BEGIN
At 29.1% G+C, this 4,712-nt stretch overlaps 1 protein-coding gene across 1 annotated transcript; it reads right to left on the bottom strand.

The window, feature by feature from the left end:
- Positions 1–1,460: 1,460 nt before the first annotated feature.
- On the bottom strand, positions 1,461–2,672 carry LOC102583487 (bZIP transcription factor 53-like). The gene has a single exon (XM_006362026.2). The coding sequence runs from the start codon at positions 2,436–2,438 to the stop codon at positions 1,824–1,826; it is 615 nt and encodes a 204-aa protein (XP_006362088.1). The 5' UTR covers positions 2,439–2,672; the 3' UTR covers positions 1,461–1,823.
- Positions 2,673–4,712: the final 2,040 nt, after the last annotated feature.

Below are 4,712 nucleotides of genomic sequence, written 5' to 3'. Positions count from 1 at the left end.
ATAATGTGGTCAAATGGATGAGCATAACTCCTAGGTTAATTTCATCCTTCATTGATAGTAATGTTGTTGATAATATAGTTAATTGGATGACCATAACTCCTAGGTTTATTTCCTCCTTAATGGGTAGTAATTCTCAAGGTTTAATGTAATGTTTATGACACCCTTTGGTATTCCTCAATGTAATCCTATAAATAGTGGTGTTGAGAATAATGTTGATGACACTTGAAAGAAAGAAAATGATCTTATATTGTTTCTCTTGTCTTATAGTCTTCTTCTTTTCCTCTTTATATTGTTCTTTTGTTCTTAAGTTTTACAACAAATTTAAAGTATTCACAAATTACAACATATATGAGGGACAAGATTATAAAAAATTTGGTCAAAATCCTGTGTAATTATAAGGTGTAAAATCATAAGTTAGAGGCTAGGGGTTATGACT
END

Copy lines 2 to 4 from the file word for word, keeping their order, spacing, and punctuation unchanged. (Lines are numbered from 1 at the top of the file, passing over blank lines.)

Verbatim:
The window, feature by feature from the left end:
- Positions 1–1,460: 1,460 nt before the first annotated feature.
- On the bottom strand, positions 1,461–2,672 carry LOC102583487 (bZIP transcription factor 53-like). The gene has a single exon (XM_006362026.2). The coding sequence runs from the start codon at positions 2,436–2,438 to the stop codon at positions 1,824–1,826; it is 615 nt and encodes a 204-aa protein (XP_006362088.1). The 5' UTR covers positions 2,439–2,672; the 3' UTR covers positions 1,461–1,823.